Everything I Know About Writing Fiction, Kinda

Want to work all the time for almost no financial reward? Want to have some people refuse to take what you do seriously while other people seem compelled to tear you down every chance they get? Try being a speculative fiction author! (Everyone likes to complain about their jobs, including authors.)

I’ve only been a professional author for a couple years, though I wrote fiction seriously for a decade before that. I’ve also been an editor and a publisher and all that other nonsense. Wiser and more experienced minds than mine have put writing advice to paper before me, but I get asked about this shit often enough that I’ll go ahead and take a shot at it.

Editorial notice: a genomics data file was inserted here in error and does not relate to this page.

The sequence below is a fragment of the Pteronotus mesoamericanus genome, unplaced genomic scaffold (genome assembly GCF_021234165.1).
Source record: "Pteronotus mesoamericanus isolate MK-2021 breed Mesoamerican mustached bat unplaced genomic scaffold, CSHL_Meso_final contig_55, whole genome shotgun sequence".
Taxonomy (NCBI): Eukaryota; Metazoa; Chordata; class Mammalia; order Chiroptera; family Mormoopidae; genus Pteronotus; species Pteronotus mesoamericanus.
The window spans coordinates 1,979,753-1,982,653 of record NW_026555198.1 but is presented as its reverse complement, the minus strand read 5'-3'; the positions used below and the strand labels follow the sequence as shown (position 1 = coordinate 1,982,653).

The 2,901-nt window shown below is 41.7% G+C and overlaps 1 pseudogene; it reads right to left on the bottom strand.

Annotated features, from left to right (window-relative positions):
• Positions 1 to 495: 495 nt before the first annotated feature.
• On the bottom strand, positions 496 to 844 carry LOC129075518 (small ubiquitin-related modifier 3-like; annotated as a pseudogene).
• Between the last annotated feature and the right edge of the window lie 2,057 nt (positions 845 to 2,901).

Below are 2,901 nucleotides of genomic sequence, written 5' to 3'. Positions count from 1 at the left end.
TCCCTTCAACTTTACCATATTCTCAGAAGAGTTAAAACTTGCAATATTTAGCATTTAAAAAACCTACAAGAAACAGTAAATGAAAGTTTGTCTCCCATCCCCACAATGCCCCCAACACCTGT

I’ve broken this down into three sections: how to write words, how to write stories, and how to be an author.

Very little of this is original, but of all the writing advice I’ve gathered over the years, this is stuff that works well for me. It’s geared towards genre fiction because that’s what I write. It’s geared towards trying to be commercially viable, because I like getting paid for my work.

Before You Get Started

For fuck’s sake, don’t start with novels: You wouldn’t believe the number of full-length manuscripts that, frankly, are written by people who don’t know how to write. It breaks my heart, every time I see one of these things. It doesn’t break my heart that the writing is bad — we all start somewhere — but because the author wrote 80,000 words before they learned how to write 3,000.

Your goal as a beginning writer is to fail harder and faster. You can get these failures out of the way a hell of a lot faster by practicing with terrible short stories before you write a terrible novel.